## The Wonderful World of Mathematics

Whenever math is mentioned you can see the look of horror in so many people's faces. Many people have fallen in battle against integrals and trigonometric functions.

When I was a graduate student, I had three groups of students:

Group A: those intending to go into the math, engineering, and physical sciences field

Group B: those intending to go into business and life sciences

Group C: those majoring in the liberal arts

Don't worry, we all had fun in the end! Each group had a different approach. With one group, I would focus on algebra and computations while another group would use calculus. Essentially the topics were similar such as examining the central limit theorem; however, the approach changes for psychology students versus statistics students. Each group had a unique learning style which was important for me when I tailored the information to their needs.

Basically, I will simplify the explanations for these topics as I begin, so that you can all start on an "even" playing field. Once you have understood the foundations, everyone will have the knowledge and skills to move on to calculus and more advanced topics.

Under the math section, you will find my notes and examples for precalculus and calculus I and II. The Precalculus Review section will cover topics traditionally found in precalculus courses (reviewing concepts in algebra and trigonometry) which will provide you with a solid foundation for calculus.

Since precalculus, calculus 1, and calculus 2 are the most common courses taken by students at the university level (as well as those preparing to enter university), I will put these notes and information up first. Once I have completed those, I will add calculus 3 (multivariable calculus) and maybe calculus 4 (elementary differential equations).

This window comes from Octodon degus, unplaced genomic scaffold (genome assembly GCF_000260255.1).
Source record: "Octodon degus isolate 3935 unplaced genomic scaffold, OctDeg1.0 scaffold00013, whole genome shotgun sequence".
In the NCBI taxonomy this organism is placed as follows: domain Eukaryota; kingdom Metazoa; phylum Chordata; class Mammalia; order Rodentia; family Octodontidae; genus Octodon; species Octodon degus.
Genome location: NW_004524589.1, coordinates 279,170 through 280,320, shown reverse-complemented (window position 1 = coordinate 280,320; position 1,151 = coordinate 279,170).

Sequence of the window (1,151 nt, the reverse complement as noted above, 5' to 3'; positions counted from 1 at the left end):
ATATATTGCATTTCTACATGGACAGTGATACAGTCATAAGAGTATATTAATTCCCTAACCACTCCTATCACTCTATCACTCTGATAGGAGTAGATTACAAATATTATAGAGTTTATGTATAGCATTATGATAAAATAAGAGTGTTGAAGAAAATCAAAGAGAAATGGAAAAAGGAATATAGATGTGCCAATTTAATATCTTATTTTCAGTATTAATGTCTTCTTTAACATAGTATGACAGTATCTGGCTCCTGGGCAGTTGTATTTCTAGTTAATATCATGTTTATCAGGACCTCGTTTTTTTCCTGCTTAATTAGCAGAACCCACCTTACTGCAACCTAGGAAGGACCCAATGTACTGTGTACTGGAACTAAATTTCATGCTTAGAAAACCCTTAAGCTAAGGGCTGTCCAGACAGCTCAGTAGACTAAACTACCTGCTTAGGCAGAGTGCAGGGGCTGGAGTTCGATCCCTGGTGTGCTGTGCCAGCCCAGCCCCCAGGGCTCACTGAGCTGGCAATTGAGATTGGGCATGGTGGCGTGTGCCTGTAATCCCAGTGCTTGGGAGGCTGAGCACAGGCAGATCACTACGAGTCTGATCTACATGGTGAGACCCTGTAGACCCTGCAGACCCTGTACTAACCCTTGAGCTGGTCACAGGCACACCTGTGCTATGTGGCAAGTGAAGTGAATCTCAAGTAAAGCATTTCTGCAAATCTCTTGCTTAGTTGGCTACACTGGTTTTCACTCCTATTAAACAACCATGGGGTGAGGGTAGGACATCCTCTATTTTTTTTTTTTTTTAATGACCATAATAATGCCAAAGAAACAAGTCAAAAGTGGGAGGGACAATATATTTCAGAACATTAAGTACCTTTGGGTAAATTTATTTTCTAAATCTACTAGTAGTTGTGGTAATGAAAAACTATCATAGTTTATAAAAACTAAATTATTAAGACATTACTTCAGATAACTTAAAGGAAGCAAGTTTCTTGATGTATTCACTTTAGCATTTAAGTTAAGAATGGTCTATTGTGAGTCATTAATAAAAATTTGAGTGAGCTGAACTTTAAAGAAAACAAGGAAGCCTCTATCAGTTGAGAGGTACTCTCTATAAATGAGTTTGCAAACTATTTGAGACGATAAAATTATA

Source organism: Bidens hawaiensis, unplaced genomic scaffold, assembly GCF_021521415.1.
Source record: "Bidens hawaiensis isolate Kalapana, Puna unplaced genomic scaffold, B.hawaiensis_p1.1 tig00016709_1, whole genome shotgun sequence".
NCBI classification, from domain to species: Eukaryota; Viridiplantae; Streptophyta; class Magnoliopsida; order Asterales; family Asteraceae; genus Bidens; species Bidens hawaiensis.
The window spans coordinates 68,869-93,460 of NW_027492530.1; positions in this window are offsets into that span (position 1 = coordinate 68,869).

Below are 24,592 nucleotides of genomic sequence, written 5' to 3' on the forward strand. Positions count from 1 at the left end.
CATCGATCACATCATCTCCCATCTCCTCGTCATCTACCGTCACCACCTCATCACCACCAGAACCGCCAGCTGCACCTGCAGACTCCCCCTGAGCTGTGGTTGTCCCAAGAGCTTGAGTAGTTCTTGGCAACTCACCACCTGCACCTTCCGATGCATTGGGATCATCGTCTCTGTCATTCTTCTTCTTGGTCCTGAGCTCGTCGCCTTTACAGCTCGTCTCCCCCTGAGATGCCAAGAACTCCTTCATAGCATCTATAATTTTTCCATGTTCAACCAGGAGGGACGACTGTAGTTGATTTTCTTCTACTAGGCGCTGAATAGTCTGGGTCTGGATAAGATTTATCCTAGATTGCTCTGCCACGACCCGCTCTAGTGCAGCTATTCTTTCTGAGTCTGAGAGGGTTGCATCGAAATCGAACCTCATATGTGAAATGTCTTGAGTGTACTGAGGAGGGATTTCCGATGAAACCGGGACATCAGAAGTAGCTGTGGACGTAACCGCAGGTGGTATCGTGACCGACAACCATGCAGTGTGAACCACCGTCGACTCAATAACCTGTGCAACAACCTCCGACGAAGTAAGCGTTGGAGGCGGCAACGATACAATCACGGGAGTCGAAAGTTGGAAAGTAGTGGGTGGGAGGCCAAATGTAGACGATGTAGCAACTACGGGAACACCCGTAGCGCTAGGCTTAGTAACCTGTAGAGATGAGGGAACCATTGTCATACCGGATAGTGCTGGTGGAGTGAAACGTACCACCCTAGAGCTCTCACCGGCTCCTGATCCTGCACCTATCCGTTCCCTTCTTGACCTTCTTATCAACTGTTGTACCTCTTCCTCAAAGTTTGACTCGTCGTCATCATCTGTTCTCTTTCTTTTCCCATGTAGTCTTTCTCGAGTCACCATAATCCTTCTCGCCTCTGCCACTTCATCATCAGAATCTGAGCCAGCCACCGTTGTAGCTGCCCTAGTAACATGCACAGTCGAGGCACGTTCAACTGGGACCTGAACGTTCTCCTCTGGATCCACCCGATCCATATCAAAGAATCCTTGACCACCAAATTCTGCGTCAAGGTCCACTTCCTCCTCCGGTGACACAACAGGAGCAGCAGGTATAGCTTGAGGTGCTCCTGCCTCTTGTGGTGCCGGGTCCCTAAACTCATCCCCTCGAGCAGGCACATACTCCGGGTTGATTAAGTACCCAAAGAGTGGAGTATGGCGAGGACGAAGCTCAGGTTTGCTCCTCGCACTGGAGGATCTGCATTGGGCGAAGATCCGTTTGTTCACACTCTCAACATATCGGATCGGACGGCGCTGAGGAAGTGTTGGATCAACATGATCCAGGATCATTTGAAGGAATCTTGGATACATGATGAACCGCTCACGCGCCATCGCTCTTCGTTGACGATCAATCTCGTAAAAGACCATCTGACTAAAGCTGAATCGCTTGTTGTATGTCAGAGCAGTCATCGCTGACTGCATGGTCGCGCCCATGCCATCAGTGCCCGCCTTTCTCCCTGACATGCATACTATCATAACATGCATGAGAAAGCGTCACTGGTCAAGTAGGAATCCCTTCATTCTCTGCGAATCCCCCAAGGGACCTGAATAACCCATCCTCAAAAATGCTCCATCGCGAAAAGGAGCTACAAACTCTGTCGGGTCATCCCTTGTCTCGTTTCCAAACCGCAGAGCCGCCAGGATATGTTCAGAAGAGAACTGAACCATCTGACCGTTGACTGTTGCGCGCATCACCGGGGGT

When I was a graduate student, I had three groups of students:

Group A: those intending to go into the math, engineering, and physical sciences field

Group B: those intending to go into business and life sciences

Group C: those majoring in the liberal arts

Don't worry, we all had fun in the end! Each group had a different approach. With one group, I would focus on algebra and computations while another group would use calculus. Essentially the topics were similar such as examining the central limit theorem; however, the approach changes for psychology students versus statistics students. Each group had a unique learning style which was important for me when I tailored the information to their needs.

Basically, I will simplify the explanations for these topics as I begin, so that you can all start on an "even" playing field. Once you have understood the foundations, everyone will have the knowledge and skills to move on to calculus and more advanced topics.

Under the math section, you will find my notes and examples for precalculus and calculus I and II. The Precalculus Review section will cover topics traditionally found in precalculus courses (reviewing concepts in algebra and trigonometry) which will provide you with a solid foundation for calculus.

Since precalculus, calculus 1, and calculus 2 are the most common courses taken by students at the university level (as well as those preparing to enter university), I will put these notes and information up first. Once I have completed those, I will add calculus 3 (multivariable calculus) and maybe calculus 4 (elementary differential equations).